To tell us more, I'm joined by Jason Rosenbaum, politics correspondent for St. Louis Public Radio.

    Jason, we just heard from those four people. I know you have spoken with some of them as well. Even with this expansion, this is still an income level before full-time minimum wage work.

    How do you see and what are you hearing about who this expansion helps and how?

  • Jason Rosenbaum, St. Louis Public Radio:

    Primarily, this is going to help what is colloquially known as the working poor in Missouri. And you're right. This is — these are people that make sometimes below, like, $15 an hour, well below $15 an hour, but people that previously made too much money to qualify for this health care program.

    Missouri had one of the lowest eligibility rates in the entire country. There were some situations where a single mother or single father of one kid, if they made more than $4,000 a year, they couldn't qualify, even though their child could.

    So this is going to be a real lifeline for people like the folks you talked to, some of whom I have also talked to, who have had really serious health problems and are now going to be incentivized to go to the doctor and get them at least dealt with before they have to go to the emergency room.

  • Lisa Desjardins:

    It really strikes me that Missouri voters, including some Trump voters, firmly backed this when they went to the polls.

    Why is it that Republicans have been fighting so hard to try and block it?

  • Jason Rosenbaum:

    This has been a philosophical hill to die on for Missouri Republicans since at least 2005. That's the year that then-Governor Matt Blunt and the legislature made deep cuts to eligibility.

    And even after Missourians elected a Democratic governor in Jay Nixon in 2008, he was unsuccessful at raising eligibility, even after the Affordable Care Act passed, and the federal government was going to pay for all or the vast majority of Medicaid expansion.

    But what really tipped the balance in 2020 was that hospitals in Missouri just were fed up with the situation. And while Medicaid expansion is not going to completely get rid of the problem of uncompensated care, hospitals had been struggling to treat people that don't have health care coverage, especially in rural Missouri.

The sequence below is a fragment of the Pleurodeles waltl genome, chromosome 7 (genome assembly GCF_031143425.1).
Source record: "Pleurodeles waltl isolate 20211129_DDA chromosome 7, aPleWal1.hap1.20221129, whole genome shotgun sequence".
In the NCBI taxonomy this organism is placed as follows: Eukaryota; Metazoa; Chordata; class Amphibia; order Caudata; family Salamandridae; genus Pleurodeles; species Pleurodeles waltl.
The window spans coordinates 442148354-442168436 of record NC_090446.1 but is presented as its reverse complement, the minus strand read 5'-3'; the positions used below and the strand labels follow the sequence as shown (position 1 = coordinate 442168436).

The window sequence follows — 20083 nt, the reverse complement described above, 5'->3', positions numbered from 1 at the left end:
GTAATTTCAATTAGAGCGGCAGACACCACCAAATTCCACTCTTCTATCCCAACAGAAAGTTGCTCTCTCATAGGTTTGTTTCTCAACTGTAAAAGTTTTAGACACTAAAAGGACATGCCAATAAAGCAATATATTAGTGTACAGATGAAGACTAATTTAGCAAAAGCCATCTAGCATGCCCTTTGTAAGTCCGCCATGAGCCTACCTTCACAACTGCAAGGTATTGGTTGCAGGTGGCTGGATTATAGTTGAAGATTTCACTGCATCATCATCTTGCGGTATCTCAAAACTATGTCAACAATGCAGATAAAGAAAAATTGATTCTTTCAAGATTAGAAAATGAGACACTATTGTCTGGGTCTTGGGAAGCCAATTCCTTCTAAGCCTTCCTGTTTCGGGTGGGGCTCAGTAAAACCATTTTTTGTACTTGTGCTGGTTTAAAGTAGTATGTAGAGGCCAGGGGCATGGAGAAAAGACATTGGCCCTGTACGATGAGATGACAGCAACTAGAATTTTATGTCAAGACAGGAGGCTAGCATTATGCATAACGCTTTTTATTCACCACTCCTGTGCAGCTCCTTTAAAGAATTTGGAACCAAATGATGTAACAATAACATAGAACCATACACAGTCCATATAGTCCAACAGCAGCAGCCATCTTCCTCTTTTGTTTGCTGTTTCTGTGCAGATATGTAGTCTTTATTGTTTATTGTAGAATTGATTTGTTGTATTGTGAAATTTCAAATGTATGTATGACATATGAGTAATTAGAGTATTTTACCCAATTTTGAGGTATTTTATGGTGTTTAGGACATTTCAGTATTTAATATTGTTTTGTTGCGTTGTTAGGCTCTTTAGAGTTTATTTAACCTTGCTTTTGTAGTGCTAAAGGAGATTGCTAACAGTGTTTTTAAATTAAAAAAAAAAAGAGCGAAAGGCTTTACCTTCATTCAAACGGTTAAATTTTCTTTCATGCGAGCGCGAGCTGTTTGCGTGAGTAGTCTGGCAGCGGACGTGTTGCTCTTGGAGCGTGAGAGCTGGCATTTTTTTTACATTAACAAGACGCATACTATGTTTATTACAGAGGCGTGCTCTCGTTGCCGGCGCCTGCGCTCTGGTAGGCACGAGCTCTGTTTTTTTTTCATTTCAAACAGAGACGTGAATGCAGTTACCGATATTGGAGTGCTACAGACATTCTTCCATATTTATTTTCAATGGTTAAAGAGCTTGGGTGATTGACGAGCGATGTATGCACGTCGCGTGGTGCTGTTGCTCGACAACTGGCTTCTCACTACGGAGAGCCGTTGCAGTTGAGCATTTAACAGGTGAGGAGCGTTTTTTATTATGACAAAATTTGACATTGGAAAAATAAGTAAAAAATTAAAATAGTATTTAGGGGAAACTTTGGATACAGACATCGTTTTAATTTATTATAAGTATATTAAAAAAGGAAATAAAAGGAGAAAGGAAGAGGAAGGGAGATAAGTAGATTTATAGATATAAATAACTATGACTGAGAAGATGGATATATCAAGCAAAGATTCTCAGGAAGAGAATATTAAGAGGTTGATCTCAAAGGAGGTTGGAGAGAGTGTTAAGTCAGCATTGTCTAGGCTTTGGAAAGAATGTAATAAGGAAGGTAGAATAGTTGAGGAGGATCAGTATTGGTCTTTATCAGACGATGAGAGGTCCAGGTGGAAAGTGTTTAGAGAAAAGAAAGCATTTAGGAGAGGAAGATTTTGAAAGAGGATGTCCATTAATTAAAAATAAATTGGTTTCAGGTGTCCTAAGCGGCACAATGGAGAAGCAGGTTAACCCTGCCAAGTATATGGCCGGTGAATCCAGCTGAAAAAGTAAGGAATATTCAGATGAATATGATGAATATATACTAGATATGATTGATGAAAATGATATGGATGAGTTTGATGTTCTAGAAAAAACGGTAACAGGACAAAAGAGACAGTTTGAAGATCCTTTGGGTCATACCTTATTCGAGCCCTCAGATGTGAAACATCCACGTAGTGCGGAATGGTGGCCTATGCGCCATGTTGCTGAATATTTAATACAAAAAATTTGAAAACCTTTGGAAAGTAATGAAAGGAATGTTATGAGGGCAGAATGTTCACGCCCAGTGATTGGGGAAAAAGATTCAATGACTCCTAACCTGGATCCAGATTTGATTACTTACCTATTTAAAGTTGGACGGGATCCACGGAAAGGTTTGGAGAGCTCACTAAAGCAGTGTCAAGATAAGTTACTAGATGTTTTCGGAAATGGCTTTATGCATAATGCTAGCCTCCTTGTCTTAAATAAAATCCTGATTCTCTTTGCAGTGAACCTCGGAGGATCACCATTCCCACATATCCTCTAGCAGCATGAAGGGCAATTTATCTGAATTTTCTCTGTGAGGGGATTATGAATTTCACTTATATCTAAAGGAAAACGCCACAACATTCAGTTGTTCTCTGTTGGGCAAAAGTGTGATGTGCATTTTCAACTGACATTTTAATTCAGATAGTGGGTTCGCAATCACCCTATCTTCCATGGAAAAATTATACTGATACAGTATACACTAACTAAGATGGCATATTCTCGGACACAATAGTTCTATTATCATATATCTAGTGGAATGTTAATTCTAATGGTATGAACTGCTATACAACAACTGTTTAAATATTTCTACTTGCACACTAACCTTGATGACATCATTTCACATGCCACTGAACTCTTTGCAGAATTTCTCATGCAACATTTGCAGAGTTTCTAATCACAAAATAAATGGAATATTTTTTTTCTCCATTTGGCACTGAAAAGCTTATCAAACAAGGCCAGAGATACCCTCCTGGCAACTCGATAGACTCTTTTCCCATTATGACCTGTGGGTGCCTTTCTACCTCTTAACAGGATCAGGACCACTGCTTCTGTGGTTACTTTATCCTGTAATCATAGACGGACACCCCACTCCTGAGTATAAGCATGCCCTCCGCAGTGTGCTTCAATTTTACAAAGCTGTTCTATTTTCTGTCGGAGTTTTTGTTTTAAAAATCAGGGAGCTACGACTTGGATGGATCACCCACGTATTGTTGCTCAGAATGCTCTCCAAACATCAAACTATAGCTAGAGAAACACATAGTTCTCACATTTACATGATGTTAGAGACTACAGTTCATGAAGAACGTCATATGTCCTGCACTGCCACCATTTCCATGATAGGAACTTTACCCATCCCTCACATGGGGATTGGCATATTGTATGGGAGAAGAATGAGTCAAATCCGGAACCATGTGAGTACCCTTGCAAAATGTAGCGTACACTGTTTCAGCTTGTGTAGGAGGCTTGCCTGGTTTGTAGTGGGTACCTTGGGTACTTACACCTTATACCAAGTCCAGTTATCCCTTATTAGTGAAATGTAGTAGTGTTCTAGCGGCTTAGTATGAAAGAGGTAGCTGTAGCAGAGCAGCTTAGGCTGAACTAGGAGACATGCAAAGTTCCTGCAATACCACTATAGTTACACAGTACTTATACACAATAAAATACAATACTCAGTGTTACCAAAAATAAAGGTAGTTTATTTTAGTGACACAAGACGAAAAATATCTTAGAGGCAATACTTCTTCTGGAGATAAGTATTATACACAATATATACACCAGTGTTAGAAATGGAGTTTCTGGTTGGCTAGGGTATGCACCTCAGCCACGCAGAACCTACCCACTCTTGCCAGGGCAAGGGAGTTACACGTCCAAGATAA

So they primarily funded the 2020 ballot initiative. And the pro-side ran a very robust, a very well-funded campaign that had slick television ads up against an opposition of mainly Republicans that didn't have basically anything.

  • Lisa Desjardins:

    I know those supporting this expansion have also gotten help from the $1 billion almost from the American Rescue Plan that's now going to be coming into the state.

    But I'm curious. So far, it looks like just a few thousand folks have signed up for this expanded Medicaid. Do we know why so few?

  • Jason Rosenbaum:

    I think it's probably because a lot of people who would qualify for Medicaid don't have easy access to computers or phones, like we do.

    If you're making $10,000 a year, you may not be able to access the information that you even know that Medicaid expansion is here. So, it's really going to fall on social service organizations that primarily deal with Medicaid patients to reach out to some of these hard-to-reach communities, especially in rural Missouri, which doesn't have good Internet access at all, where you could find potentially thousands of people that could benefit from Medicaid expansion, and get the word out that this is available to them.

    We still — this is still a Republican state with a Republican governorship and a Republican legislature. The chances that the state is going to widely promote the fact that Medicaid expansion is here is, frankly, not very high.

  • Lisa Desjardins:

    Health care, such an important topic.

    Jason Rosenbaum, St. Louis Public Radio, thank you for joining us.

  • Jason Rosenbaum:

    Thank you